Research: Video Cameras Do Not Deter Police From Committing Excessive Force

A study by a USC professor refutes the assumption that law enforcement officers are less likely to use excessive force if they’re being recorded.

SACRAMENTO – Video cameras do not deter police officers from committing acts of excessive force and instead may actually promote more aggressive actions by officers, according to new research.

Between 2003 and 2010, Howard P. Greenwald, a professor at the Sol Price School of Public Policy at the Univ. of Southern California, analyzed data on almost 200,000 traffic stops by Sacramento County sheriff’s deputies, one of the largest studies of police video technology to date. During this period, high-resolution cameras were gradually installed in patrol cars, allowing Greenwald to compare their effect on deputies’ actions.

The intent of the research was to examine the assumption that officers will be less likely to use excessive force, either out of fear of punishment or of exposure to the community, if their actions are recorded on camera. The results of Greenwald’s research were published Monday (March 7) in the Sacramento Bee. Following is what Greenwald wrote about the results in the newspaper:

Overall, roughly 22% of drivers stopped were African American, more than twice their representation in the driving-age population of Sacramento County. Contrary to expectations, the presence of a video camera did not reduce the likelihood that African Americans would be pulled over.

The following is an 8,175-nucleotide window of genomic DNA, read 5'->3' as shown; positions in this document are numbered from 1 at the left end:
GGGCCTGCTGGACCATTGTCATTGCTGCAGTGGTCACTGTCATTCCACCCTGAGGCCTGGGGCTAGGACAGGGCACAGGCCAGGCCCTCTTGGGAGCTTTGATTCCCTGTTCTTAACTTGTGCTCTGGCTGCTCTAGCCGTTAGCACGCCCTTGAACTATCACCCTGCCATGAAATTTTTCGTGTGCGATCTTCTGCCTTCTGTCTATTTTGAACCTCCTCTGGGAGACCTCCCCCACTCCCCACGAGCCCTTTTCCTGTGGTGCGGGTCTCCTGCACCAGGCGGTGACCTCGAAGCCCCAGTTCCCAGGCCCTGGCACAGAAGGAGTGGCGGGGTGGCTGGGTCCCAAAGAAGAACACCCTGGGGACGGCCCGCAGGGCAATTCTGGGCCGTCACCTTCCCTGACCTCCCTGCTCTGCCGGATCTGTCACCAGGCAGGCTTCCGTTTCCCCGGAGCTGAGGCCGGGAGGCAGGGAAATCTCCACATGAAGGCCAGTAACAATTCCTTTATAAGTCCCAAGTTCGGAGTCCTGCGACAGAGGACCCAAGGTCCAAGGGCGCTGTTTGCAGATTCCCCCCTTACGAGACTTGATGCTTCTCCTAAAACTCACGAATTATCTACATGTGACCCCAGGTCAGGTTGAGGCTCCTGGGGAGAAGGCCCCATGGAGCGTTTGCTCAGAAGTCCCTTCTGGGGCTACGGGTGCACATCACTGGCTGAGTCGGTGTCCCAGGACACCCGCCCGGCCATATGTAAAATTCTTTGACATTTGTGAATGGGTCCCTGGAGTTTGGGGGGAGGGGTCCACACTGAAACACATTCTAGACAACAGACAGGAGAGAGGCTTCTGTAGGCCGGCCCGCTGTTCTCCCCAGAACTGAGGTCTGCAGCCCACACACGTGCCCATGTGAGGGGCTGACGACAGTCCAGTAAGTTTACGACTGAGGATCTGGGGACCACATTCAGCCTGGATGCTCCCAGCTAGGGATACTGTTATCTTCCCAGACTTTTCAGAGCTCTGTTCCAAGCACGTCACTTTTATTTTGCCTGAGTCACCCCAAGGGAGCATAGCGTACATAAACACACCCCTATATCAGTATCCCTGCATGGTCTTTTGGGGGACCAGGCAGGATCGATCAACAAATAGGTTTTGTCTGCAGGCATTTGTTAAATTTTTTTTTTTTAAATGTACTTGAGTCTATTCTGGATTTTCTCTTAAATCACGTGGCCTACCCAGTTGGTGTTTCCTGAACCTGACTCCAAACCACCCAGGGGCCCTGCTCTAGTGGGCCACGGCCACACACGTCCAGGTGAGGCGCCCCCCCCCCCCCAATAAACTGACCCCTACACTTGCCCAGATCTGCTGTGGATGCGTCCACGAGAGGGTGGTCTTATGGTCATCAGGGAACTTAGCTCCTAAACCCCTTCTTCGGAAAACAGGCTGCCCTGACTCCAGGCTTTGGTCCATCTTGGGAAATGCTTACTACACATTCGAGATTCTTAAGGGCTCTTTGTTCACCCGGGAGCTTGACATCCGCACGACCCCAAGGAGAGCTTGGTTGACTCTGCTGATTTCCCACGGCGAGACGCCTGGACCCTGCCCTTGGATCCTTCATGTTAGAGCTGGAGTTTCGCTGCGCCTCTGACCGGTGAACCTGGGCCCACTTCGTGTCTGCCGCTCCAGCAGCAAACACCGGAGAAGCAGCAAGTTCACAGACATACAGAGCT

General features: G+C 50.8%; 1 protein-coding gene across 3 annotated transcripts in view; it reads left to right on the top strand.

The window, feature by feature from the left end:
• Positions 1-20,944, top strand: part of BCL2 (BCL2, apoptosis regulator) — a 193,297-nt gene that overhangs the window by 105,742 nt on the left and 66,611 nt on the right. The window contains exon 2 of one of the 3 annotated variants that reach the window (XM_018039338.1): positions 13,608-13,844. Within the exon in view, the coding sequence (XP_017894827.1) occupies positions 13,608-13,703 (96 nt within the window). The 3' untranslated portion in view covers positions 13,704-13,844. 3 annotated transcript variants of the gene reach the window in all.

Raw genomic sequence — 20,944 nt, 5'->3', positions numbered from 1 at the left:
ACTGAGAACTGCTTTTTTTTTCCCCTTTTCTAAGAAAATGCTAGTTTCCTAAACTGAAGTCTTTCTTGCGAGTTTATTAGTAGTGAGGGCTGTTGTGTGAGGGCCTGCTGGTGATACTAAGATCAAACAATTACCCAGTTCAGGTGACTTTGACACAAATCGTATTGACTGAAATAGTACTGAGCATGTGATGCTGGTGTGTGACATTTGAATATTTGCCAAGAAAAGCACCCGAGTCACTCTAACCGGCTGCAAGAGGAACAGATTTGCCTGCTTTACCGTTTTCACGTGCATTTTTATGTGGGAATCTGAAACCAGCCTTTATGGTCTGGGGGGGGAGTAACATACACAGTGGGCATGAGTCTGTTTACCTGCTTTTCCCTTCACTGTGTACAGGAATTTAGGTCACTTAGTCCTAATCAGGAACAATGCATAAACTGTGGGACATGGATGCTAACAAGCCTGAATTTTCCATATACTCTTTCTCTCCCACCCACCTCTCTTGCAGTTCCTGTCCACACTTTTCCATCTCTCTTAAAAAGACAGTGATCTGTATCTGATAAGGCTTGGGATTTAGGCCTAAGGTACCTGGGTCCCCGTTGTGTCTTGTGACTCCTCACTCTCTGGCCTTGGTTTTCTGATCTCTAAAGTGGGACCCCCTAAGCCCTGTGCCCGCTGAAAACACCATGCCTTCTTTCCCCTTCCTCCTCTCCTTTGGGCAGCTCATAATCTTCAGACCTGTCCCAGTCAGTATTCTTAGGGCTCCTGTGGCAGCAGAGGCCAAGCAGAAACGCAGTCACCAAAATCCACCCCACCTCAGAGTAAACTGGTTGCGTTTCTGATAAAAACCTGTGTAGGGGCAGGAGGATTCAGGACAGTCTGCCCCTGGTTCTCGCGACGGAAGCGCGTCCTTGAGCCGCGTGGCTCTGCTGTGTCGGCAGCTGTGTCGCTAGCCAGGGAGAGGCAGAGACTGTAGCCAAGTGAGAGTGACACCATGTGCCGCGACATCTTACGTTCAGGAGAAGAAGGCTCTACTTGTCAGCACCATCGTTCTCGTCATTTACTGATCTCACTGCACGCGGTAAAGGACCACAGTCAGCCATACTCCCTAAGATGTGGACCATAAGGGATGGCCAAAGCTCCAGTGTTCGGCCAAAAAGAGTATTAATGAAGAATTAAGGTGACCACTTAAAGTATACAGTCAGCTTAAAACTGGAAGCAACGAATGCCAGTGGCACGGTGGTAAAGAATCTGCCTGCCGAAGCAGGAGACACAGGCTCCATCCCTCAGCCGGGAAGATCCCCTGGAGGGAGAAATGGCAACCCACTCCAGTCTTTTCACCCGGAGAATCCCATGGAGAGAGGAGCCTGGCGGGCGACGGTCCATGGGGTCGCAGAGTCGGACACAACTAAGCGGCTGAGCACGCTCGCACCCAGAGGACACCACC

What happens during a traffic stop can be more important than just being detained. A driver, for example, may perceive an officer’s request to search his person or car as an aggressive act. In the study, African American drivers had a 25% chance of being searched, compared with 18%  for whites – and the presence of a camera increased the chances of a search for blacks.

The length of a traffic stop can also be a measure of officer intrusiveness. About 15% of stops I studied lasted 30 minutes or longer. In stops that were videotaped, 14% of African American drivers were detained for 30 minutes or longer, compared to 10.5% of white drivers.

A smaller study in collaboration with the Sacramento Police Department produced similar findings. Of the stops made by officers without cameras in their vehicles, 23% were of African Americans. Among stops made by officers with cameras, 31% were of African Americans.

The reasons why Sacramento officers under video surveillance continued to stop a higher percentage of African American drivers and subjected them to more intrusive procedures aren’t clear. What’s clearer is that video cameras are not a panacea for potentially biased policing, though they can play an important role in prosecuting police violence.

Reducing conflict between police and communities will require something more than cameras – trust and collaboration. Toward this end, police departments in Los Angeles, San Francisco and elsewhere have launched mediation programs that put community members and officers face to face to discuss complaints. These programs may not always result in agreements or handshakes, but the human contact they encourage can contribute more to a solution than video surveillance.

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